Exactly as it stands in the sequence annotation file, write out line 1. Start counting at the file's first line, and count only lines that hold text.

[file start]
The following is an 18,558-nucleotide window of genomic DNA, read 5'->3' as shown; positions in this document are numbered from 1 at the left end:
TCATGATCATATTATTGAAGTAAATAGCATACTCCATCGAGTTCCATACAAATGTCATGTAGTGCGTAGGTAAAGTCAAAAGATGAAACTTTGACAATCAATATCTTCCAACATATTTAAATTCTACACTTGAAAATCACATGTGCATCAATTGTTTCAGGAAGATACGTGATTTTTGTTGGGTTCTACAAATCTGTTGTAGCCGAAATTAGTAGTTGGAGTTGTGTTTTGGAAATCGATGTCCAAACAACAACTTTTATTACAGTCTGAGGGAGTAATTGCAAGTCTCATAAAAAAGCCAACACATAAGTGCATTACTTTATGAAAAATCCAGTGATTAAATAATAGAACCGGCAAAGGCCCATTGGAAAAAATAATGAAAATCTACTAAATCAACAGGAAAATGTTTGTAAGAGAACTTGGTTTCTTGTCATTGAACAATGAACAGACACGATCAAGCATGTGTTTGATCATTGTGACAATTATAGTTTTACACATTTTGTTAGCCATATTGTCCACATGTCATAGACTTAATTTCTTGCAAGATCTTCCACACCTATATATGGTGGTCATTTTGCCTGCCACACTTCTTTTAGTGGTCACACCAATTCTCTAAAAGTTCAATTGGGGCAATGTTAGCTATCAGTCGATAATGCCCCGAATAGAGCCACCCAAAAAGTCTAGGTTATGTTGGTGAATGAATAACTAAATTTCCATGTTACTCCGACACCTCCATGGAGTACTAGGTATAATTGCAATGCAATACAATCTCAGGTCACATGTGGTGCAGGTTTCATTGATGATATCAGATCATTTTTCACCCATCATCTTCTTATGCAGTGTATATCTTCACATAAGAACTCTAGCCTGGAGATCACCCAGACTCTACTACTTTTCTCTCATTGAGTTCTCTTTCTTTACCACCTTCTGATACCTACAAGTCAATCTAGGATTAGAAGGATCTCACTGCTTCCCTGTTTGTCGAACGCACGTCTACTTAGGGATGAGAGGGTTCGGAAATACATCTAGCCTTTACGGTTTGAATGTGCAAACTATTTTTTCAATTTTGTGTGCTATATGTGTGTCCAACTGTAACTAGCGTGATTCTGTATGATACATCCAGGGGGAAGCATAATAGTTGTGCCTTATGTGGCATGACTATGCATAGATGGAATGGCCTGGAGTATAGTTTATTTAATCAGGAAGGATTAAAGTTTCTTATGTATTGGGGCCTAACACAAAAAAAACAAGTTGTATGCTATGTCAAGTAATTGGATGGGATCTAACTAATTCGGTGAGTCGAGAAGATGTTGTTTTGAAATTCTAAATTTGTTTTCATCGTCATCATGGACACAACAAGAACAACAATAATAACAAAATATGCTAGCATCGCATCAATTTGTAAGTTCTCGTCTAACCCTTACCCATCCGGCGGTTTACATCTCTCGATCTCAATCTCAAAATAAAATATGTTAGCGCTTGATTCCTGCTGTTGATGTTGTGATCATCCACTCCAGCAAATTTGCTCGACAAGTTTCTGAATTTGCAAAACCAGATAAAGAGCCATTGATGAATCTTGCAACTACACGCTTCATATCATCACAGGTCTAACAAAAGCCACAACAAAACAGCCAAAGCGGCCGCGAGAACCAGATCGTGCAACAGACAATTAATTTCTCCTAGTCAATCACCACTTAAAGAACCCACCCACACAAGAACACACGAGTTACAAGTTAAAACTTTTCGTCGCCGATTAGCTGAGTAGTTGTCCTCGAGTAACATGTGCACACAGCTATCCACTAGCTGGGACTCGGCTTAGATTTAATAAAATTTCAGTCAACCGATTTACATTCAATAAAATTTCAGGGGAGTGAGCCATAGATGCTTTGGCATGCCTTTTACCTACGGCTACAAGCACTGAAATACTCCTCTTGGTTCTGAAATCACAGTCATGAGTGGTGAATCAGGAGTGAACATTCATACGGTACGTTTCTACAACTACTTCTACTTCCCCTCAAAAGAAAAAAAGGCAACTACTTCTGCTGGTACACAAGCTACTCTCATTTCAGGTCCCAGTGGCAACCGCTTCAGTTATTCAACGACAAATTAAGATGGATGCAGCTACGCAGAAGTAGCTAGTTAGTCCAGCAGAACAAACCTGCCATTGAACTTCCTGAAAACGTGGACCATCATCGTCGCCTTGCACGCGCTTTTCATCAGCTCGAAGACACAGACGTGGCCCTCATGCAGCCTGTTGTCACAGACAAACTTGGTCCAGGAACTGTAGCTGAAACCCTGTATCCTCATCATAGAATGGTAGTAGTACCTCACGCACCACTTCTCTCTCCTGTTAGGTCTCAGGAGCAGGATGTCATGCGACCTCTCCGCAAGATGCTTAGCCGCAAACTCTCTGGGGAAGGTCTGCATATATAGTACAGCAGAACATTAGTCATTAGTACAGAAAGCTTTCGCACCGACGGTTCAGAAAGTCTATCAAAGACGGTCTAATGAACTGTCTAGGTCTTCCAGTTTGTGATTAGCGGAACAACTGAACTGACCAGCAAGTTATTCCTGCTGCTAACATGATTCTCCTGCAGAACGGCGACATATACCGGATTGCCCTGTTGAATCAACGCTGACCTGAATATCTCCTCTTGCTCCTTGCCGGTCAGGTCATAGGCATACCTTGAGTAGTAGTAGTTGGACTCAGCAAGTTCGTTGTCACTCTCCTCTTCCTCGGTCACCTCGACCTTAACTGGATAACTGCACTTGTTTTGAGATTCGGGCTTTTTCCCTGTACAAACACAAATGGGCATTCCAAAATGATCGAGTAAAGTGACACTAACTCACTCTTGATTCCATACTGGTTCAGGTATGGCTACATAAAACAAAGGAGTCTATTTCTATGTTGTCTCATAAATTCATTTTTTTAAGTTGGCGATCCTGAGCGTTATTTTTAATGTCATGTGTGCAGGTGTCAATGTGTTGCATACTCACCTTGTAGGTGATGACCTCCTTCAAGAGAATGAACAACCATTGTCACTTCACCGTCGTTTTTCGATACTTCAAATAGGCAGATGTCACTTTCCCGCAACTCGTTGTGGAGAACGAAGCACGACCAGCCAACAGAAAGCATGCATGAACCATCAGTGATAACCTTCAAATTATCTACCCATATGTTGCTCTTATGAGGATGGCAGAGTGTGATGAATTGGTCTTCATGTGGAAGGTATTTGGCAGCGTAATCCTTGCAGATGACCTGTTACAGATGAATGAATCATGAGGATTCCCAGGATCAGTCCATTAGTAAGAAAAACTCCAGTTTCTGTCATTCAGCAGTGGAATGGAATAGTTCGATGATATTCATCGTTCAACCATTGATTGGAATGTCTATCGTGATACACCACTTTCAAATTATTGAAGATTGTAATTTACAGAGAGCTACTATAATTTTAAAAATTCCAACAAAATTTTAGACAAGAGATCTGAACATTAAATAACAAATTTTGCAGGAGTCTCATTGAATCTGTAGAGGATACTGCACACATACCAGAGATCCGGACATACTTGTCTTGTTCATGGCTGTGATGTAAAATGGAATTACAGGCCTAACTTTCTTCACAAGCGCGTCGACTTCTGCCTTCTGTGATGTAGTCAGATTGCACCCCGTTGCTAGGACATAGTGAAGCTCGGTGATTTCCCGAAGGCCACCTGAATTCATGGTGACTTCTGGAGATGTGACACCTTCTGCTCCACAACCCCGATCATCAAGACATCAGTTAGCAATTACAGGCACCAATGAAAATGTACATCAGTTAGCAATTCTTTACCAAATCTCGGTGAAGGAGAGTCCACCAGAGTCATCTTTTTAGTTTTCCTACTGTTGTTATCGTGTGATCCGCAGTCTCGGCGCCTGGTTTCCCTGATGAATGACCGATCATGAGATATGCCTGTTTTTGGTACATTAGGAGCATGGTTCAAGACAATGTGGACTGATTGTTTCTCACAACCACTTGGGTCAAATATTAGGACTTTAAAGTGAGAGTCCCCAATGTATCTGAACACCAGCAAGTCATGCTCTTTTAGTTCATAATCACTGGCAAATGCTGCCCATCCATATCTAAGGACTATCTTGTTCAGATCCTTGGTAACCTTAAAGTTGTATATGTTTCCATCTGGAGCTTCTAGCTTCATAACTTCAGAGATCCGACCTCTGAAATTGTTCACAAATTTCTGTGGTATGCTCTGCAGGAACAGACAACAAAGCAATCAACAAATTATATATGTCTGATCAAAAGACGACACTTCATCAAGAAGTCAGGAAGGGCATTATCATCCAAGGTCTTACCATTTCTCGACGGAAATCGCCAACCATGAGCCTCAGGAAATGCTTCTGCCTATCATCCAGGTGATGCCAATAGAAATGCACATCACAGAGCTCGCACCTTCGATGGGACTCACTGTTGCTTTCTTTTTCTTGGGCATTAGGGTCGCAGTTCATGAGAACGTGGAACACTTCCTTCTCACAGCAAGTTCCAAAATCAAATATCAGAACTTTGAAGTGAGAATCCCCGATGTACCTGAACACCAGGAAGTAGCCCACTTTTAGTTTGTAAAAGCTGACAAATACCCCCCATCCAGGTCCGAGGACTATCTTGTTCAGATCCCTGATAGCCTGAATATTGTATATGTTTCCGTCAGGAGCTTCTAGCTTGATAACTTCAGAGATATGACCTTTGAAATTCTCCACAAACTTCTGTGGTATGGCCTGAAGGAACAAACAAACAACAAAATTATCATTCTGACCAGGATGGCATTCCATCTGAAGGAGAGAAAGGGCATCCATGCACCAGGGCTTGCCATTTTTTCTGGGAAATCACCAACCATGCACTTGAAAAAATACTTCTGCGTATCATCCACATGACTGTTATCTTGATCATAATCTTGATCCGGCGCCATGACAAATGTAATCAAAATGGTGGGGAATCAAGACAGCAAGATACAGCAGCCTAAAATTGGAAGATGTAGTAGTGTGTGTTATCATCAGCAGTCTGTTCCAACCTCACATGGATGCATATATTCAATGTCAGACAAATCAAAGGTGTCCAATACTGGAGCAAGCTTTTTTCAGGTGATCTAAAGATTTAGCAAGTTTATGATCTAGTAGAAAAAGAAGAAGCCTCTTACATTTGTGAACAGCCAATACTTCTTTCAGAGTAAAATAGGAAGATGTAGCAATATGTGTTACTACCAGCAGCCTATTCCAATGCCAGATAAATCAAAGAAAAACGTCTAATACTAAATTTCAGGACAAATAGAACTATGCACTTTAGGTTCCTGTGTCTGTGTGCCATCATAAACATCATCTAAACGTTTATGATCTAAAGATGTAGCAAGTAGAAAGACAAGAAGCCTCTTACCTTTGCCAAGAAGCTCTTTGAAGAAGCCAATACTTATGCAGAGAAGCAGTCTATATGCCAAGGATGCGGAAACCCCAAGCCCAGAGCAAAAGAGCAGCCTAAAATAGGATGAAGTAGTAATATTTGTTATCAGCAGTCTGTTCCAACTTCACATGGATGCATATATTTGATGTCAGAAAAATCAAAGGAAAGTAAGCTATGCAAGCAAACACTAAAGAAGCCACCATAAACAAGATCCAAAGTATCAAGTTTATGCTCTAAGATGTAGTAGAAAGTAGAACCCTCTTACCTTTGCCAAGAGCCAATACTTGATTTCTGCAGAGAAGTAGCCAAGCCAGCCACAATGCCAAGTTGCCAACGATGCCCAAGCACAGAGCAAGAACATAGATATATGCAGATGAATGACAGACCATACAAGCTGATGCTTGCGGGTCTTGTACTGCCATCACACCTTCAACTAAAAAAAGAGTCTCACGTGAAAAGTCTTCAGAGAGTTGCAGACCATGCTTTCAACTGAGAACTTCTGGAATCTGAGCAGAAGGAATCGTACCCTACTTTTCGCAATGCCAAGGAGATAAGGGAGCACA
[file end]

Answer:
The following is an 18,558-nucleotide window of genomic DNA, read 5'->3' as shown; positions in this document are numbered from 1 at the left end: